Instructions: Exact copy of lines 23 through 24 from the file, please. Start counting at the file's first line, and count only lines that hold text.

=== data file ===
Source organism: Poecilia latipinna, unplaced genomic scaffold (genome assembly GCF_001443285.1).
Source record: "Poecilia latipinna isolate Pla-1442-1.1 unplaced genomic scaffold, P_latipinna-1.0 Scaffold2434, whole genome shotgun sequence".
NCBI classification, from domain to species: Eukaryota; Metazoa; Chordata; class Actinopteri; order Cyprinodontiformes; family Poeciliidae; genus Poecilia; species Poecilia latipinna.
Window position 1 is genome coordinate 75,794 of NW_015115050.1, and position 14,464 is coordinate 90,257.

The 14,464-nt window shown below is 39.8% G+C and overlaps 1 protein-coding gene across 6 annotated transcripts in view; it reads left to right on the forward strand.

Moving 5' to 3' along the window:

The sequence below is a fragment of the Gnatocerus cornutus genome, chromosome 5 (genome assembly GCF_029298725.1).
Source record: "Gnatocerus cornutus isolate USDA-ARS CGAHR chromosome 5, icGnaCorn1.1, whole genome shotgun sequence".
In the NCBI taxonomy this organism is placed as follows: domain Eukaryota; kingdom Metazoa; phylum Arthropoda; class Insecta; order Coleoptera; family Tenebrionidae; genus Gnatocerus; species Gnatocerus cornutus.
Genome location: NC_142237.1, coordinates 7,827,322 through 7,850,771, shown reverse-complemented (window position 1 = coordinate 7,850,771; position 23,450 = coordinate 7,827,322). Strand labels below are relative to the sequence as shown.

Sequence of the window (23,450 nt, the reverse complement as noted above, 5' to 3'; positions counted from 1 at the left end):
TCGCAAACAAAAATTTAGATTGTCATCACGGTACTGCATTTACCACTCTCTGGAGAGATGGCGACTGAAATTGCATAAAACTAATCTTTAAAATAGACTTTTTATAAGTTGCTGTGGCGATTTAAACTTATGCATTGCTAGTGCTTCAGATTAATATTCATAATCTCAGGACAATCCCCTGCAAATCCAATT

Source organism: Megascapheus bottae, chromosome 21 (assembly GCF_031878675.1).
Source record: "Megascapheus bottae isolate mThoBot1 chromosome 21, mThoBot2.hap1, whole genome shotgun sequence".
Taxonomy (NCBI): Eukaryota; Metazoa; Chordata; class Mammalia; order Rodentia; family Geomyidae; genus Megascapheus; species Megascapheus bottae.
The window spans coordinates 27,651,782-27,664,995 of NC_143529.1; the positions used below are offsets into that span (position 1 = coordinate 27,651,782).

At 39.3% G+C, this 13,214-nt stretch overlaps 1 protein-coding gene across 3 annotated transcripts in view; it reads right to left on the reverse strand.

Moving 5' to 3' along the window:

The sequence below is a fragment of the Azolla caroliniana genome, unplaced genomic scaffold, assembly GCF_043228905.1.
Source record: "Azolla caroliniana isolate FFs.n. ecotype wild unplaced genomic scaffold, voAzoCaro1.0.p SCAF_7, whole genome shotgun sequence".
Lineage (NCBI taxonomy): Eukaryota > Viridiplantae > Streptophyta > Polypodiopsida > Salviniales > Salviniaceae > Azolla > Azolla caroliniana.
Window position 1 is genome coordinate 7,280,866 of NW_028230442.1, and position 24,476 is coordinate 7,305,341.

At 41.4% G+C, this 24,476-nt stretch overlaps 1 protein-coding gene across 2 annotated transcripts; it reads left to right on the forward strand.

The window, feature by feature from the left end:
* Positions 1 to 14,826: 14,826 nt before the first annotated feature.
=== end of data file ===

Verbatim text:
At 41.4% G+C, this 24,476-nt stretch overlaps 1 protein-coding gene across 2 annotated transcripts; it reads left to right on the forward strand.

The window, feature by feature from the left end: